Objective: To evaluate the clinical impact of different definitions of hereditary prostate cancer (PCa), the relative risk (RR) of relatives of PCa cases and differences in clinical-pathological features and outcome as function of a family history in a surgical series exposed to Mediterranean diet. Methods: We classified as Sporadic (SPC), Familial (FPC) or Hereditary (HPC) 606 consecutive PCa cases, 65 years old or less at diagnosis, underwent radical retropubic prostatectomy between January 1, 1987 and December 31, 2002 (mean follow-up: 6.4 years). The disease-free, overall and PCa-specific survival were also compared between SPC and non-SPC (NSPC) cases. Results: Overall 12.5% of cases had a positive family history. We found 14 (2.3%) HPC cases versus 16 (2.6%) taking account of X-linked transmission. Relatives of early-onset PCa cases had a higher RR to PCa (4.3) compared to late-onset PCa cases. NSPC cases had a lower frequency of positive margins status (p = 0.011), perineural infiltration (p = 0.028) and positive lymph nodes (p = 0.005) than SPC cases, but no differences were found in major prognostic factors (preoperative PSA, Gleason sum, pathological stage) and outcome endpoints as function of a family history. Conclusions: A positive family history is an important risk factor to PCa. HPC frequency is probably underestimated because of exclusion of X-linked transmission. We support the similarity between SPC and NSPC with respect to biological aggressiveness. © 2005 Elsevier B.V. All rights reserved.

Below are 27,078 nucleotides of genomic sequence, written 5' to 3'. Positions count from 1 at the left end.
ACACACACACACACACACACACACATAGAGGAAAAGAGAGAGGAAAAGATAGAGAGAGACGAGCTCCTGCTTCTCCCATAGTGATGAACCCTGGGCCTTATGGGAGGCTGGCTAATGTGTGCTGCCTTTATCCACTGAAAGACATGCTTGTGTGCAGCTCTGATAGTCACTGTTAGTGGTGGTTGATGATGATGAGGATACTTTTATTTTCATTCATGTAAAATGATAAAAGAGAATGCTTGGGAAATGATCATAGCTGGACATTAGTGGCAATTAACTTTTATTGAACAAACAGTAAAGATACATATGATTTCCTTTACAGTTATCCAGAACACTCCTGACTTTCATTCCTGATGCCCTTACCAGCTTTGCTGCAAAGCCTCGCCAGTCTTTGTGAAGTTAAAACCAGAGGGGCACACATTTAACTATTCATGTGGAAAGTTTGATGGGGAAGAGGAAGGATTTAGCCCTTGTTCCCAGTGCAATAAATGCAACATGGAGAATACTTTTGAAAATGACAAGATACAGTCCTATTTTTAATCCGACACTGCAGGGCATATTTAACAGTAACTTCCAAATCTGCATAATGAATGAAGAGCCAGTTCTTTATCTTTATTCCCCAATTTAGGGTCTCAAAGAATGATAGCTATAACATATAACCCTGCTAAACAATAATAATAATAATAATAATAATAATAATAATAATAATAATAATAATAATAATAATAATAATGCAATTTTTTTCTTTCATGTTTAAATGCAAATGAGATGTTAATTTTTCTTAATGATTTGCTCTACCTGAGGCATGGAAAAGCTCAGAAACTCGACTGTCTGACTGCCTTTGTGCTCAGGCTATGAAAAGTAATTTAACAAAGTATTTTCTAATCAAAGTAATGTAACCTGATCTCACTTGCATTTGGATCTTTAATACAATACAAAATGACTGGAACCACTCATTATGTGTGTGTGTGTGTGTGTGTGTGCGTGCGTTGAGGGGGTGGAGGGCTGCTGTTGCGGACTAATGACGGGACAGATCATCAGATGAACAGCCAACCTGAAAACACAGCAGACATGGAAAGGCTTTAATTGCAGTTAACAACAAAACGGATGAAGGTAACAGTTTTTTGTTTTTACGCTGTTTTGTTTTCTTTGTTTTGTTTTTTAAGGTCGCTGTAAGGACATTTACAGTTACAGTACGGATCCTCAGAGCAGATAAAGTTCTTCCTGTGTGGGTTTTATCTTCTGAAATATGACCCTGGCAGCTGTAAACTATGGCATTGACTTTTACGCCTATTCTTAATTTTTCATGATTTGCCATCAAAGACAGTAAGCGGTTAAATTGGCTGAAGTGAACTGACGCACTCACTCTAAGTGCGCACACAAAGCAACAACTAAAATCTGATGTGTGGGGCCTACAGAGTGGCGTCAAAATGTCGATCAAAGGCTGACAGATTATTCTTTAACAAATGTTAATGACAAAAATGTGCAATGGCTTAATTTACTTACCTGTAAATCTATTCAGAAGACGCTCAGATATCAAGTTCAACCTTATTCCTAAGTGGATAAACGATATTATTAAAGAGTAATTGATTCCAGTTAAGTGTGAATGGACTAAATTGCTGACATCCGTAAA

- Prostate cancer